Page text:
Ten years ago, Emily Richmond graduated from college and bought herself a boat. Not a standard graduation gift to yourself. But then nothing about Richmond, 32, an intrepid American solo sailor has been standard. She has sailed past pirates, been adopted by a Papua New Guinean tribe and journeyed across more than 30,000 nautical miles of ocean, alone.
Richmond grew up reading National Geographic magazines, thick volumes that packed in their iconic yellow borders stories of marvellous places and people from remote parts. For a girl growing up in the U.S., it felt like a portal to another universe. College had been unsatisfying, and she itched for something more edifying. “I wanted to go see and learn stuff,” she says, on the phone from North Carolina, where she is now. “I had been to school and got my degrees but I felt like I didn’t know anything. I felt like a fraud… I felt like the university system was just a factory system to raise us all the same way.” That’s how the rickety little $1,000 boat came into the picture. “So I just wanted to strike off and go see other cultures, hopefully make friends along the way and learn a little something.” The first little something she had to learn though, was how to sail. And she learned that skill, at sea, on her maiden trip to Panama at 21. “It’s a really good way to learn,” she says, plaintively. “Because you have to learn.”
Richmond had been to Europe earlier, but it wasn’t drastically different from what she knew in the U.S. “I wanted my whole world turned upside down,” she says. “Which to me, is why you travel.” In January 2010, she left Los Angeles, California with a mandate to see the world. The romance of the sea was a very strong pull, but the first prosaic note struck when her engine sputtered and died early on. So she pretty much had to wing it on wind power and good fortune.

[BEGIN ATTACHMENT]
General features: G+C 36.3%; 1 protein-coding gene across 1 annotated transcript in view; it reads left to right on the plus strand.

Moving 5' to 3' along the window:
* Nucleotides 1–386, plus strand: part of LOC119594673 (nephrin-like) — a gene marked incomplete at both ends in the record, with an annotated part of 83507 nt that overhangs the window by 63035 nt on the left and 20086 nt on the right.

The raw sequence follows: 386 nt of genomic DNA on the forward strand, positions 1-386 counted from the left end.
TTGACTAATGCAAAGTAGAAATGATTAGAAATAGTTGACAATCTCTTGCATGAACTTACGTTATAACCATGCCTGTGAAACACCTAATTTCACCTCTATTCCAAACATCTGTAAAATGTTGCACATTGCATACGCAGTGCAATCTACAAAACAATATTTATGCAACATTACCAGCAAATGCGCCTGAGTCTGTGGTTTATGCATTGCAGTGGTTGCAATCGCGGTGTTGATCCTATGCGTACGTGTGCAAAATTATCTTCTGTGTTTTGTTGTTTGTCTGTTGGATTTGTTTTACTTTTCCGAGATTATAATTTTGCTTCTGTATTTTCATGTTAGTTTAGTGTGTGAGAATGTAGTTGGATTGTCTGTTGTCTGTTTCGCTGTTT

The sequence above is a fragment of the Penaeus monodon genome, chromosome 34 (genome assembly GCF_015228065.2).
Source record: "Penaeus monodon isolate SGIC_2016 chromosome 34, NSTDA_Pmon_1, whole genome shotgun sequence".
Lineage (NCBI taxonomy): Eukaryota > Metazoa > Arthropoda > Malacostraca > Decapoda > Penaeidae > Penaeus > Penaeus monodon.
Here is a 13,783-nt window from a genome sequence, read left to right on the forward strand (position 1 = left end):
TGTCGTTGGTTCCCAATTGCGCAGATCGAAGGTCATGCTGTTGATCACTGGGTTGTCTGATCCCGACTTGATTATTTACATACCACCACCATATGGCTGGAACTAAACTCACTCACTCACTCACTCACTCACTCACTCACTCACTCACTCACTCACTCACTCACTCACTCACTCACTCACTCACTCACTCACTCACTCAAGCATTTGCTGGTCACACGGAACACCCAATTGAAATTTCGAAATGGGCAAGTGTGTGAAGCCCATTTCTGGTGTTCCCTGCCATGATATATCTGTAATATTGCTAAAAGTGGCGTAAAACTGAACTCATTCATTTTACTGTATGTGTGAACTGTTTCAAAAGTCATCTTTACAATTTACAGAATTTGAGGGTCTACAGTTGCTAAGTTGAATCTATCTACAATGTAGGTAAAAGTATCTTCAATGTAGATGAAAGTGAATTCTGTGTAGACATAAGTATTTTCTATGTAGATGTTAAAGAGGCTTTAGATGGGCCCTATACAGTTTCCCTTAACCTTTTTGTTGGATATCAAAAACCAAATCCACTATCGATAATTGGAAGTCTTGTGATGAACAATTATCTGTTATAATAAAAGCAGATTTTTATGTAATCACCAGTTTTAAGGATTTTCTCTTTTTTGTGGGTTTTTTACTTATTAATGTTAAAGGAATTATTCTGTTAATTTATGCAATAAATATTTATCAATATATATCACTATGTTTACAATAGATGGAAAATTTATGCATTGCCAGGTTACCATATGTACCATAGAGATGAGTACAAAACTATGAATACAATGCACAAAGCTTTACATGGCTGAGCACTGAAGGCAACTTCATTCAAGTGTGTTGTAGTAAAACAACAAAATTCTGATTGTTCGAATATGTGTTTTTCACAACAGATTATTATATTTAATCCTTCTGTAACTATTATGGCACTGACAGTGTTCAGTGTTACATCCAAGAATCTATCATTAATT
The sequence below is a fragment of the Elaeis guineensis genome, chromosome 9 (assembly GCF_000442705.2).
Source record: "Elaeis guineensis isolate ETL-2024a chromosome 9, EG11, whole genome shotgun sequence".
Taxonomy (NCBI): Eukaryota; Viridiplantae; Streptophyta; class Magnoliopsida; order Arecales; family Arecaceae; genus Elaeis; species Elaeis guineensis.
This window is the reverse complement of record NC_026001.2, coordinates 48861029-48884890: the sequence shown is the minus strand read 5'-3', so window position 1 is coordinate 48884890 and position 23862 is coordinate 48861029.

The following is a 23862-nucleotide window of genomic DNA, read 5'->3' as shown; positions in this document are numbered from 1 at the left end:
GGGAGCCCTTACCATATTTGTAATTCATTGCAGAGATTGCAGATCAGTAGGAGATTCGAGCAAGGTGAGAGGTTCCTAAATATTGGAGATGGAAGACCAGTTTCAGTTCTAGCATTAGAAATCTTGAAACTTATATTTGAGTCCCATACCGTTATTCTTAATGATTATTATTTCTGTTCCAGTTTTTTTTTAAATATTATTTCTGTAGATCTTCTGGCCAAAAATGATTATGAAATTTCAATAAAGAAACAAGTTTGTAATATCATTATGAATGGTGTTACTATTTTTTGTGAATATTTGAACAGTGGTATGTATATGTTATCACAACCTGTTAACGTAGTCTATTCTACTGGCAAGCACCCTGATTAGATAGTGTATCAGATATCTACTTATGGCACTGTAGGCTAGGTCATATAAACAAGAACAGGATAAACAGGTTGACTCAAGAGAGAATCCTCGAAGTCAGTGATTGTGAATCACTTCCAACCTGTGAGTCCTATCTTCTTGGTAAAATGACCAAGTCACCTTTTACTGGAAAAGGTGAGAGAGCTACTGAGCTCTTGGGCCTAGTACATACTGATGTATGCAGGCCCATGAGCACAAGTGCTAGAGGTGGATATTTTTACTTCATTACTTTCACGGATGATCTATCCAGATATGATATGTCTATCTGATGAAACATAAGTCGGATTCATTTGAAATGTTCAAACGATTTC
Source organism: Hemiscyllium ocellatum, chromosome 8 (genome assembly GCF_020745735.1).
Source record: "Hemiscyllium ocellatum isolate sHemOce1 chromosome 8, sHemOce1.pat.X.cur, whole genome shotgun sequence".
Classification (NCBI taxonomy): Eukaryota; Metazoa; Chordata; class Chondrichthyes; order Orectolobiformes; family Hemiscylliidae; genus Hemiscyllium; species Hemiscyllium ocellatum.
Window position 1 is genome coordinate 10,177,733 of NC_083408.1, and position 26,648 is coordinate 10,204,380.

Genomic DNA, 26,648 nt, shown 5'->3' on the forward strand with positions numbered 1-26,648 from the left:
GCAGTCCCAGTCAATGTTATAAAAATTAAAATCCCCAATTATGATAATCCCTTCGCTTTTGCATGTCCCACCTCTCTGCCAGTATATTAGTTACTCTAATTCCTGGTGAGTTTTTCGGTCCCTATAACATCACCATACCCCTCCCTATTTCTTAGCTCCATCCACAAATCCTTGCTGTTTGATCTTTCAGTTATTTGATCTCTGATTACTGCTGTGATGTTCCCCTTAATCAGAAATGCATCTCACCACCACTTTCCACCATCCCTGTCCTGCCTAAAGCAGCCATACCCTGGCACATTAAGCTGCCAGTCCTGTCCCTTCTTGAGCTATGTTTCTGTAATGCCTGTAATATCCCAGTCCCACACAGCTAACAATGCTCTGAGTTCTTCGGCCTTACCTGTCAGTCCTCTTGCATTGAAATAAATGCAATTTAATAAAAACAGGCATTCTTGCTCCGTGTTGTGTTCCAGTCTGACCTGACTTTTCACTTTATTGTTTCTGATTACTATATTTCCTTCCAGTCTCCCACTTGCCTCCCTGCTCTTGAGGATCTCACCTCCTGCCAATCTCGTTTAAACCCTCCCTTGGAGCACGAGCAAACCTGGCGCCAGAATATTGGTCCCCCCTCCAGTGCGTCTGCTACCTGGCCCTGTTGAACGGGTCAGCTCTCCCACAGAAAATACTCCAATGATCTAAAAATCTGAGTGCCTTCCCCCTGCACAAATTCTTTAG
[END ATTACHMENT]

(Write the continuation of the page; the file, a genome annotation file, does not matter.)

The open seas, the brigands that prowl them, the possibility of storms, none of this daunted her—then or now. “I have never really felt scared,” she says. “When you say you are going to sea, people talk about the dangers of the weather. But I can’t remember ever being scared of that. People are the more dangerous things, and most of them are not. You have to be open and vulnerable to making friends.”
During her years away she has had “amazing relationships” with the full spectrum of humanity: from avocado farmers and Vietnamese shipping captains to Indonesian immigration officials and tribes living on remote mountain tops. Her journeys have spanned the islands in the South Pacific, Southeast Asia and Central America, from Samoa and East Timor to the Pitcairn Islands and Costa Rica. People sail, ride and fly their way around the globe, chasing records and headlines. But Richmond had neither those ambitions nor a fully pre-determined plan. “It was not just to say ‘oh I’ve been around the world’,” she says. “For me a period of long distance sailing was essential because I actually wanted to go to these places that are so hard to get to, except by boat.”
There was no itinerary or bucket list. She’d drop anchor and stay for a while, sometimes months on end. “For me it was about the experience of being there,” she says. “Being among people who were so culturally different from the place I had come from.” But perpetually being on the road—or in her case, the high seas—means forming bonds, only to have them dissolve a few weeks or months later. “There is a constant regret that you have to leave people. I wish I could be in all those places at once,” she says, “or any place other than here.”